The exciting finding that antagonist peptides dimerize the receptor but do not signal caused us to reevaluate the nature and role of dimerization in signal transduction and cell proliferation. The recently determined crystal structure of the extracellular domain of the erythropoietin receptor in the receptor's unliganded form unexpectedly revealed a dimer and provides evidence for the occurrence of preformed dimers of the receptor before ligand activation (Fig. 1).

Cancer Targets

Glycinamide ribonucleotide (GAR) transformylase and aminoimidazole carboxamide ribonucleotide transformylase are folate-dependent enzymes involved in the de novo biosynthesis of purine. These enzymes are potential targets for anticancer and antiinflammatory drugs. In collaborative studies with Dr. Boger and with S. Benkovic, Pennsylvania State University, and P. Beardsley, Yale University, we are using structure-based drug design to develop novel compounds specific for these enzymes, thereby reducing nonspecific interactions with other folate-dependent enzymes in the cell. We have determined several crystal structures at high resolution (2.4­1.6 Å) of wild-type and mutant forms of GAR transformylase, in both the presence and the absence of bound substrate, ß-GAR, and cofactor-derived inhibitors. In particular, we recently determined the structure of a complex with a compound that has time-dependent inhibition; the 1.6-Å electron density map clearly revealed the existence of a multisubstrate adduct, formed between the compound and ß-GAR, which was the rationale behind the inhibitor design (Fig. 2). The details provided by these structures suggested improvements for the next generation of inhibitor design and yielded valuable information about the possible mechanism of the formyl transfer reaction that will further aid the design of novel anticancer agents.


Garcia, K.C., Degano, M., Speir, J.A., Wilson, I.A. Emerging principles for T cell receptor recognition of antigen in cellular immunity. Rev. Immunogenet. 1:75, 1999.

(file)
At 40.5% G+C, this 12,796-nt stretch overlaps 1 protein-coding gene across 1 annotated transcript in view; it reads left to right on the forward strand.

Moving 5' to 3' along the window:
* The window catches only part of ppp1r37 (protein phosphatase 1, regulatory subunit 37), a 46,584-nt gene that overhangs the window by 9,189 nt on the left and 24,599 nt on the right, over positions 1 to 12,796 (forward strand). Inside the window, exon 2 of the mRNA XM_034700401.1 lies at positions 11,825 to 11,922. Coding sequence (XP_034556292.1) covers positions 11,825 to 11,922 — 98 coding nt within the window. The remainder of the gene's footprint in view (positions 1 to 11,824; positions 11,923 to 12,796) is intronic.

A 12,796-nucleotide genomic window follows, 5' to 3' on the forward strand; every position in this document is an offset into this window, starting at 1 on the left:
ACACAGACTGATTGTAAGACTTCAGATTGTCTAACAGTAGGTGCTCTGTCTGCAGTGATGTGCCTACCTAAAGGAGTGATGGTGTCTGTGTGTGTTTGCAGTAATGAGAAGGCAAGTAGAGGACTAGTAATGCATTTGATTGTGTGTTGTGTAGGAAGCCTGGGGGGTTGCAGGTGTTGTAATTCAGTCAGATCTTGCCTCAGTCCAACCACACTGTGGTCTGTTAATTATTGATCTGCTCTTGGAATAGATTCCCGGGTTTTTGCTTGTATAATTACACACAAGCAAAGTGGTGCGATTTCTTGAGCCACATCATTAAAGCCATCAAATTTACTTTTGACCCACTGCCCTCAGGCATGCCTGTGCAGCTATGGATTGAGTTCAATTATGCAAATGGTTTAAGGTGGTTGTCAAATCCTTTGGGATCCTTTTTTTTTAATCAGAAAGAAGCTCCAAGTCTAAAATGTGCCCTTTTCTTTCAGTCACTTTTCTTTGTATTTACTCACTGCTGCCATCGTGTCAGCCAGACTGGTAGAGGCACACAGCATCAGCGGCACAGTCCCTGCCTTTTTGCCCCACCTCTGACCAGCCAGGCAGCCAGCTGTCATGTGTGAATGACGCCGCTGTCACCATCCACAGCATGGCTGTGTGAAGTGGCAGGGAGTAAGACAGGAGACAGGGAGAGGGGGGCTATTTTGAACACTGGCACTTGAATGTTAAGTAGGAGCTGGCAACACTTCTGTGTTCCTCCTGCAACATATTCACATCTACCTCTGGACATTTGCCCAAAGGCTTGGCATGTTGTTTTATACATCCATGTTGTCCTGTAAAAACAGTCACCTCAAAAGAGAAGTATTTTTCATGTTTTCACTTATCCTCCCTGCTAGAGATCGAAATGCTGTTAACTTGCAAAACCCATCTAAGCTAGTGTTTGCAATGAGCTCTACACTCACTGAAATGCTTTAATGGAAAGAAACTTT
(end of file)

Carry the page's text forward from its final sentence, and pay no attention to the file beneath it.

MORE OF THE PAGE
Garcia, K.C., Teyton, L., Wilson, I.A. Structural basis of T cell recognition. Annu. Rev. Immunol. 17:369, 1999.

Grant, E.P., Degano, M., Rosat, J.P., Stenger, S., Modlin, R.L., Wilson, I.A., Porcelli, S.A., Brenner, M.B. Molecular recognition of lipid antigens by T cell receptors. J. Exp. Med. 189:195, 1999.

Livnah, O., Johnson, D.L., Stura, E.A., Farrell, F.X., Barbone, F.P., You, Y., Liu, K.D., Goldsmith, M.A., He, W., Krause, C.D., Pestka, S., Jolliffe, L.K., Wilson, I.A. An antagonist peptide-EPO receptor complex suggests that receptor dimerization is not sufficient for activation. Nat. Struct. Biol. 5:993, 1998.

Livnah, O., Stura, E.A., Middleton, S.A., Johnson, D.L., Jolliffe, L.K., Wilson, I.A. Crystallographic evidence for preformed dimers of erythropoietin receptor before ligand activation. Science 283:987, 1999.

Manning, T.C., Schlueter, C.J., Brondnicki, T.C., Parke, E.A., Speir, J.A., Garcia, K.C., Teyton, L., Wilson, I.A., Kranz, D.M. Alanine scanning mutagenesis of an αß T cell receptor: Mapping the energy of antigen recognition. Immunity 8:413, 1998.

Remy, I., Wilson, I.A., Michnick, S.W. Erythropoietin receptor activation by a ligand-induced conformation change. Science 283:990, 1999.

Speir, J.A., Garcia, K.C., Brünmark, A., Degano, M., Peterson, P.A., Teyton, L., Wilson, I.A. Structural basis of 2C TCR allorecognition of H-2Ld peptide complexes. Immunity 8:553, 1998.

Su, Y., Yamashita, M.M., Greasley, S.E., Mullen, C.A., Shim, J.H., Jennings, P.A., Benkovic, S.J., Wilson, I.A. A pH-dependent stabilization of an active site loop observed from low and high pH crystal structures of mutant monomeric glycinamide ribonucleotide transformylase at 1.8 to 1.9 Å. J. Mol. Biol. 281:485, 1998.